Curator’s Choice 2016

Chinese Jades at Planting Fields, Oyster Bay, New York

In China, two gemlike materials are known as jade: nephrite and jadeite. The pieces at Coe Hall are nephrite, a silicate of calcium and magnesium. It is found in the mountains and riverbeds of far northwestern China, from where it has been exported for nearly 4000 years. Jade is valued for its attractive colors, and subtle translucence, sensual feel, and extreme resistance to external forces. The Chinese compare these physical qualities to aspects of moral character: the smooth texture to humanity, the dense structure to intellect, and the translucence to honesty, to name only a few. Carved jades have been highly valued from ancient times, and by the Qing Dynasty (1644-1911), when the Coe Hall pieces were made, jades were unsurpassed in detail, complexity and technical virtuosity. The slow and laborious working of jade is also likened to the process of perfecting the human mind; only through long and persistent effort can true character and integrity be developed.

The seventeen jades exhibited at Planting Fields were collected by Robert Coe (1902-1985), second son of William R. Coe for whom the house was built in 1920. Robert bequeathed his collection to Planting Fields Foundation.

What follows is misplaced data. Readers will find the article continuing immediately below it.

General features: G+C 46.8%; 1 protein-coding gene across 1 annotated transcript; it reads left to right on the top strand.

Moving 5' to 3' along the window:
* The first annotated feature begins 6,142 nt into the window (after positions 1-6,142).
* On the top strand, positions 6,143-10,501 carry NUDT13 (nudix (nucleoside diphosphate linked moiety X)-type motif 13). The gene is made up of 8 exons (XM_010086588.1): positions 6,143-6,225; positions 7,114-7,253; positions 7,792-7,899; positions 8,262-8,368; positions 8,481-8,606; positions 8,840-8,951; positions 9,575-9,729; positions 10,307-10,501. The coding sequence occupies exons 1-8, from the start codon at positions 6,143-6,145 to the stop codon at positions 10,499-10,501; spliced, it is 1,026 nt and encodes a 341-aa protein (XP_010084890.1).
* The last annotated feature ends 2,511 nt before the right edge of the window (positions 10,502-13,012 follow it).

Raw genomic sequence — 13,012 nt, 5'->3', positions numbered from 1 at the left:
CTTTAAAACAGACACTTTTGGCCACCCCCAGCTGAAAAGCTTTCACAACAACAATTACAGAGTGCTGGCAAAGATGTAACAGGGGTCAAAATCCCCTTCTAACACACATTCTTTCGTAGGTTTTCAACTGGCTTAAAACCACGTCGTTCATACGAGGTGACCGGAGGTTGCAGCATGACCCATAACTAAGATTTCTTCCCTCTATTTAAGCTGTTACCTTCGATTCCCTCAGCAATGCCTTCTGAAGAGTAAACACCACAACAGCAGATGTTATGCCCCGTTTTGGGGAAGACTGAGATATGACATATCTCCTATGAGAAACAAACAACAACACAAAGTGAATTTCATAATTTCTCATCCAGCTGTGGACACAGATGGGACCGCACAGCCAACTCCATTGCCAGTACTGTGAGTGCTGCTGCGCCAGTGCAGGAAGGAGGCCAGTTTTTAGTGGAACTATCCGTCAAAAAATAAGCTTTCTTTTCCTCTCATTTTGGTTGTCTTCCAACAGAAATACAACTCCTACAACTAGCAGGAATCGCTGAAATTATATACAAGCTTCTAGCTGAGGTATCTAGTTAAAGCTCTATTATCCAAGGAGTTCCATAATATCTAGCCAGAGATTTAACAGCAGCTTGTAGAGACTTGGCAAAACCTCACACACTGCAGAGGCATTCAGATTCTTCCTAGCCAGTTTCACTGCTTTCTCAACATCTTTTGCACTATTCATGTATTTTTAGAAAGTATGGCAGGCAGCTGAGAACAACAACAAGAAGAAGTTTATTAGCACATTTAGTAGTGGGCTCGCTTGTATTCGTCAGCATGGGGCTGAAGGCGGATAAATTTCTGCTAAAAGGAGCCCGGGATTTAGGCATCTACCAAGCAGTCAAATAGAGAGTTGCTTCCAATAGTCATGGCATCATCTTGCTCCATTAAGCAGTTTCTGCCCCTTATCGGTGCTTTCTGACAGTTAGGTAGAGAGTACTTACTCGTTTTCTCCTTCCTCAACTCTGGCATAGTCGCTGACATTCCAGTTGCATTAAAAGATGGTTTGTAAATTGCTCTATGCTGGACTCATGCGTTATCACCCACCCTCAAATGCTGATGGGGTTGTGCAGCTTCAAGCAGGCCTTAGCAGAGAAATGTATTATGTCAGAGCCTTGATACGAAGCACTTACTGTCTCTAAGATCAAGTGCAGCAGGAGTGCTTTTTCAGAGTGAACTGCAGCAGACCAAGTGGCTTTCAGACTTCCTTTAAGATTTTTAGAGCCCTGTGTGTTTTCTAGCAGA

Chinese Jades at Planting Fields, Oyster Bay, New York

In China, two gemlike materials are known as jade: nephrite and jadeite. The pieces at Coe Hall are nephrite, a silicate of calcium and magnesium. It is found in the mountains and riverbeds of far northwestern China, from where it has been exported for nearly 4000 years. Jade is valued for its attractive colors, and subtle translucence, sensual feel, and extreme resistance to external forces. The Chinese compare these physical qualities to aspects of moral character: the smooth texture to humanity, the dense structure to intellect, and the translucence to honesty, to name only a few. Carved jades have been highly valued from ancient times, and by the Qing Dynasty (1644-1911), when the Coe Hall pieces were made, jades were unsurpassed in detail, complexity and technical virtuosity. The slow and laborious working of jade is also likened to the process of perfecting the human mind; only through long and persistent effort can true character and integrity be developed.

The seventeen jades exhibited at Planting Fields were collected by Robert Coe (1902-1985), second son of William R. Coe for whom the house was built in 1920. Robert bequeathed his collection to Planting Fields Foundation.

Elephant China, Qing Dynasty (1644-1911), 18th-19th century 

Jade
Planting Fields Foundation, 1985.007.050

 

Three-Legged Vessel China
Qing Dynasty (1644-1911)
18th-19th century Jade (nephrite)
Planting Fields Foundation, 1985.007.051 

Vessel with Frog Lid
China, Qing Dynasty (1644-1911), 18th-19th century
Jade (nephrite)
Planting Fields Foundation, 1985.007.052

Small Water Buffalo Statuette
China, Qing Dynasty (1644-1911), 18th-19th century
Jade (nephrite)
Planting Fields Foundation, 1985.007.055

Chrysanthemum Shaped Dish with Foliate Handles
China, Qing Dynasty (1644-1911) 18th-19th century
Jade (nephrite)
Planting Fields Foundation 1985.007.037